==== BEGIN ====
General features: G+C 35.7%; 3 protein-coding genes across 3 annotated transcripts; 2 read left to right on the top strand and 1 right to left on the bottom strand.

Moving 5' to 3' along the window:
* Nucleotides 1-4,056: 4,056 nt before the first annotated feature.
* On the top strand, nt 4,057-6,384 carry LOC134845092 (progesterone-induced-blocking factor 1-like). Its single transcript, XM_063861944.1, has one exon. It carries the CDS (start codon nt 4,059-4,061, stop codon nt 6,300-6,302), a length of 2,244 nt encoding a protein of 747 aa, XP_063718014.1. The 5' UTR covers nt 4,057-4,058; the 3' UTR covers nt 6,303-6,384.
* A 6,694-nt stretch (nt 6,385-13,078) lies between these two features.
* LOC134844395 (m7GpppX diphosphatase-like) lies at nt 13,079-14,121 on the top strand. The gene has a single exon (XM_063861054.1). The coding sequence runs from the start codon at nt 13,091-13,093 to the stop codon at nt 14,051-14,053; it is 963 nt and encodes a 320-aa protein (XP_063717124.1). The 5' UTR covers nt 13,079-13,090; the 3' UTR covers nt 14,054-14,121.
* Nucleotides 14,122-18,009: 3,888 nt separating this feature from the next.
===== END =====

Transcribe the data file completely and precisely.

General features: G+C 35.7%; 3 protein-coding genes across 3 annotated transcripts; 2 read left to right on the top strand and 1 right to left on the bottom strand.

Moving 5' to 3' along the window:
* Nucleotides 1-4,056: 4,056 nt before the first annotated feature.
* On the top strand, nt 4,057-6,384 carry LOC134845092 (progesterone-induced-blocking factor 1-like). Its single transcript, XM_063861944.1, has one exon. It carries the CDS (start codon nt 4,059-4,061, stop codon nt 6,300-6,302), a length of 2,244 nt encoding a protein of 747 aa, XP_063718014.1. The 5' UTR covers nt 4,057-4,058; the 3' UTR covers nt 6,303-6,384.
* A 6,694-nt stretch (nt 6,385-13,078) lies between these two features.
* LOC134844395 (m7GpppX diphosphatase-like) lies at nt 13,079-14,121 on the top strand. The gene has a single exon (XM_063861054.1). The coding sequence runs from the start codon at nt 13,091-13,093 to the stop codon at nt 14,051-14,053; it is 963 nt and encodes a 320-aa protein (XP_063717124.1). The 5' UTR covers nt 13,079-13,090; the 3' UTR covers nt 14,054-14,121.
* Nucleotides 14,122-18,009: 3,888 nt separating this feature from the next.